“Smoking kills smokers, which is about what they deserve for engaging in such lowbrow, wrong-headed, retarded, vulgarian activity, except they get sick first and that drives up the cost of a single-payer national health care system, plus their second-hand smoke is worse yet because it is a, yuck, inhalation hand-me-down from uncouth people who probably haven’t flossed, and it kills progressive elites who don’t even know anyone who smokes while also releasing greenhouse gases and stinking up the cheery curtains that elites hang in public housing group activity areas to brighten the lives of the underprivileged who are confined to concrete tower blocks with six-by-eight-foot living rooms, seven-foot ceilings, plexiglass windows, and sheet-metal doors with a dozen locks on them.”

Linament Salesmen and Other Ills

Speaking of humor, in a new interview with The Root, comedy legend Bill Cosby took on those who criticize him for “airing dirty laundry” about the Black community when he denounces its social dysfunctions, calling them “liniment salesmen.” He also expressed his concerns about teen pregnancy, Black-on-Black crime, and illiteracy. “I’m telling you that I’m worried and very, very concerned today when a mother, speaking about the son being in jail, says, ‘I’m happy. He’s in a safe place.’ You cannot take that casually,” Cosby warned, and that’s not funny at all.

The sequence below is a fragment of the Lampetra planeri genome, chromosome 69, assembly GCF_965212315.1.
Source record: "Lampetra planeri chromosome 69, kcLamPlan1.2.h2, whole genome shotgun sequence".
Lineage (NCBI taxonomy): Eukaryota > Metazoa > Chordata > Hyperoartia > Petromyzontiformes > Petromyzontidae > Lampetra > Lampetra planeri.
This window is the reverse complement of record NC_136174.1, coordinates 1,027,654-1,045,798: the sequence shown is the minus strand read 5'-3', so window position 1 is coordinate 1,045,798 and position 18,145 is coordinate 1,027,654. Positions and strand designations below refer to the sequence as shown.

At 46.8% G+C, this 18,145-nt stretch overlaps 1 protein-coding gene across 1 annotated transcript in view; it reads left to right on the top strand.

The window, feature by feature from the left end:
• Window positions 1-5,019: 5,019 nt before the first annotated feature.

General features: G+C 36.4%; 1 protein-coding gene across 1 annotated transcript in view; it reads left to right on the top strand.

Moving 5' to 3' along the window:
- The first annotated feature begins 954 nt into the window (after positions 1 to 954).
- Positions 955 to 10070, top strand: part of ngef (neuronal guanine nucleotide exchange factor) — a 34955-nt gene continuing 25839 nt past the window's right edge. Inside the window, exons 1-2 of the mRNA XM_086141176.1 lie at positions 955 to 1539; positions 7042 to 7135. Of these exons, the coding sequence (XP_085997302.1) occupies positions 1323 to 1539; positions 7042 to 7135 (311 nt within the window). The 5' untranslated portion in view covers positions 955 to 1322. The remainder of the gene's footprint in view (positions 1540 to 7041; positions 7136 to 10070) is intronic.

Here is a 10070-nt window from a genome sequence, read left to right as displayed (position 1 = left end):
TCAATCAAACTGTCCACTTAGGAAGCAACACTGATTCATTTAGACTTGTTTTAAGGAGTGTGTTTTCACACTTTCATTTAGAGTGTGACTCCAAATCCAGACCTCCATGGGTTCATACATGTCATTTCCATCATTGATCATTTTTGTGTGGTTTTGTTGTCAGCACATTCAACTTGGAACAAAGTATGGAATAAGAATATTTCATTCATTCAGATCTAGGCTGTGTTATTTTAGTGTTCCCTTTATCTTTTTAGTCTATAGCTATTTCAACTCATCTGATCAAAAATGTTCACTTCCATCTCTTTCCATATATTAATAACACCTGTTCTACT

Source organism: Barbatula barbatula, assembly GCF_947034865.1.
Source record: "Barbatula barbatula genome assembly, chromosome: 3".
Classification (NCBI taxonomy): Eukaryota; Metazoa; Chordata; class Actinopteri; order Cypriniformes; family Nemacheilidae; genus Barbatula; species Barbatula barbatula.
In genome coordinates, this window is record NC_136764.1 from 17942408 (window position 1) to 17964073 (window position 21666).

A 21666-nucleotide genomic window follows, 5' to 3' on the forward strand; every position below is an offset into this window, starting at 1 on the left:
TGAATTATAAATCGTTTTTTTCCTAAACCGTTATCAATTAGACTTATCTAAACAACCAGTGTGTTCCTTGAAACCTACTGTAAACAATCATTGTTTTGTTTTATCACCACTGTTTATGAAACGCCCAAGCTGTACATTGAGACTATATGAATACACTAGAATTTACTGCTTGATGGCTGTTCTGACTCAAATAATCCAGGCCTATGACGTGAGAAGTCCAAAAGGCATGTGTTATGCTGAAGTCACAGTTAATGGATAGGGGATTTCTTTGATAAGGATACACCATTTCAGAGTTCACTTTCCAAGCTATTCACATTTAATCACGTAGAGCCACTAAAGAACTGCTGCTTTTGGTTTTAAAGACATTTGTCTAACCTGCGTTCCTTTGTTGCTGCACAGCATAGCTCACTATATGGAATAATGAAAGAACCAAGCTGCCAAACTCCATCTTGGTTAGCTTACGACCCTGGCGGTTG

Winfrey the Non-Conformist Anomaly

Leave it to media mogul Oprah Winfrey to defy them all. In an interview with India’s NDTV, Winfrey said that she and Stedman Graham would have been divorced by now if they had gotten married. “I really am my own woman and I don’t really conform very well to other people ideas about who and what I should be and being married calls for some conformity,” said Winfrey. But then, these guys would probably say she’s the exception that proves the rule.

What do you think?

Is there a cultural divide between a new upper class and a new lower class. If so, who’s to blame and what, if anything, is to be done about it?